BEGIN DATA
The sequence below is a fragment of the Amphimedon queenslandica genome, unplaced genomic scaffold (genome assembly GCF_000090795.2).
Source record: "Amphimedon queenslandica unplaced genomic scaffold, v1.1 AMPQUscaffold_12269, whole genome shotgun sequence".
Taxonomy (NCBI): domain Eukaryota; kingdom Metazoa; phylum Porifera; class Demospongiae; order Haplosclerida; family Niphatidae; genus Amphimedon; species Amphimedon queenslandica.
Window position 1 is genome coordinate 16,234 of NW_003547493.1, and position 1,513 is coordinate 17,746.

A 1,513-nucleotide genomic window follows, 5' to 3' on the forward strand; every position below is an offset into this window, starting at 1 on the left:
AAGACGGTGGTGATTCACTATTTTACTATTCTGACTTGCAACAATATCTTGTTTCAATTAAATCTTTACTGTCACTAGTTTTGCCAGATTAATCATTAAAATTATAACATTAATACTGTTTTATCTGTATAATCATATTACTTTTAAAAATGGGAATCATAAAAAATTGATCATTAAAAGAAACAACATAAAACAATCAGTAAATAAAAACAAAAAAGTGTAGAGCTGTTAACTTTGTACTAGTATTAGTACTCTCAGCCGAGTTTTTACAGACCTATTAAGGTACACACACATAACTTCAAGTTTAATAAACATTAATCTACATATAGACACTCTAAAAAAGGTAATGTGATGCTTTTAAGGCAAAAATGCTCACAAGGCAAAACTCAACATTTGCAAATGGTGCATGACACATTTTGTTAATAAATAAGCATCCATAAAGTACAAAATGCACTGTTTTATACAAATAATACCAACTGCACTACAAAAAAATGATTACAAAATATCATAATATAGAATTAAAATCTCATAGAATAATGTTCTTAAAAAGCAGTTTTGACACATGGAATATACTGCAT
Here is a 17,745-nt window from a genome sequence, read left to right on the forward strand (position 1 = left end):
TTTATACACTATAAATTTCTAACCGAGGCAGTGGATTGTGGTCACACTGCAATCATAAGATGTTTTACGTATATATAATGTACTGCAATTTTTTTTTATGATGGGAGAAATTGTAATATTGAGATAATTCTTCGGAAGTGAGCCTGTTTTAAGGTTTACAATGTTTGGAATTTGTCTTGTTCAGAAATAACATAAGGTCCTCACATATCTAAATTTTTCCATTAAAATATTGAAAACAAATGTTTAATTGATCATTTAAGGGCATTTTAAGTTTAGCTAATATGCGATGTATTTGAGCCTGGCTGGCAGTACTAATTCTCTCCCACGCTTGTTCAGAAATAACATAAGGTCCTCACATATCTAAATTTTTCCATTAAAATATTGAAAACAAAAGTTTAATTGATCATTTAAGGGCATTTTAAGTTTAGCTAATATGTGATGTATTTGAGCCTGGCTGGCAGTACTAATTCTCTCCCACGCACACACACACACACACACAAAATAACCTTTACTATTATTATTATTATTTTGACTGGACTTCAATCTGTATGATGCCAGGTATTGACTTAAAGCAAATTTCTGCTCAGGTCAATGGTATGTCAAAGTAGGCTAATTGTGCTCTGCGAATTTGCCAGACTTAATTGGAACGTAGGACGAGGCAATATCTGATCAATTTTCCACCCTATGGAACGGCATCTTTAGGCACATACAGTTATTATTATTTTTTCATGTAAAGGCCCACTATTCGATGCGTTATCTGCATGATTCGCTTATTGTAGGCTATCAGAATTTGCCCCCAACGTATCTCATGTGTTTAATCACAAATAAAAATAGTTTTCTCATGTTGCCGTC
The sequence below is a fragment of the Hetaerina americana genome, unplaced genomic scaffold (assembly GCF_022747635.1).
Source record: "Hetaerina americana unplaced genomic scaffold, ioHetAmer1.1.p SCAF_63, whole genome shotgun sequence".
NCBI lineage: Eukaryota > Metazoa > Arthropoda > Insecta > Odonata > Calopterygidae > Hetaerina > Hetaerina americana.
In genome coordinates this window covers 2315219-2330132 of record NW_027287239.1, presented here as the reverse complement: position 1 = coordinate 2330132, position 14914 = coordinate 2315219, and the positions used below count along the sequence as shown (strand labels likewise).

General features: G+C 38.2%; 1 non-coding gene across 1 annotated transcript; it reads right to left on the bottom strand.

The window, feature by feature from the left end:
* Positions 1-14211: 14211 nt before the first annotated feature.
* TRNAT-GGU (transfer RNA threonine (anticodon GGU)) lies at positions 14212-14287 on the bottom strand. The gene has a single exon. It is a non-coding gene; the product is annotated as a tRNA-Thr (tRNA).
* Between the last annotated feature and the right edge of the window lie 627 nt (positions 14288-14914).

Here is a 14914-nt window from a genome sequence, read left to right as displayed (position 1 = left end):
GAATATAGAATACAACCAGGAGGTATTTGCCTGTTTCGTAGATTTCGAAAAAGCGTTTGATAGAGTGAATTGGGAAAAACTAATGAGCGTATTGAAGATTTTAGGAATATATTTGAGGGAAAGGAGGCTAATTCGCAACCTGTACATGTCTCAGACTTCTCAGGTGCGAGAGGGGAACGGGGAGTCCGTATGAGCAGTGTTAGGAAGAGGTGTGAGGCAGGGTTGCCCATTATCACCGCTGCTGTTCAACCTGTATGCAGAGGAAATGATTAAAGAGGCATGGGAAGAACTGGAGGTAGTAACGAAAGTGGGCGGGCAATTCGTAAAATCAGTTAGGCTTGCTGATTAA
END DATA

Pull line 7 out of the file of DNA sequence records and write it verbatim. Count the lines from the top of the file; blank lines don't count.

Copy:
Here is a 17,745-nt window from a genome sequence, read left to right on the forward strand (position 1 = left end):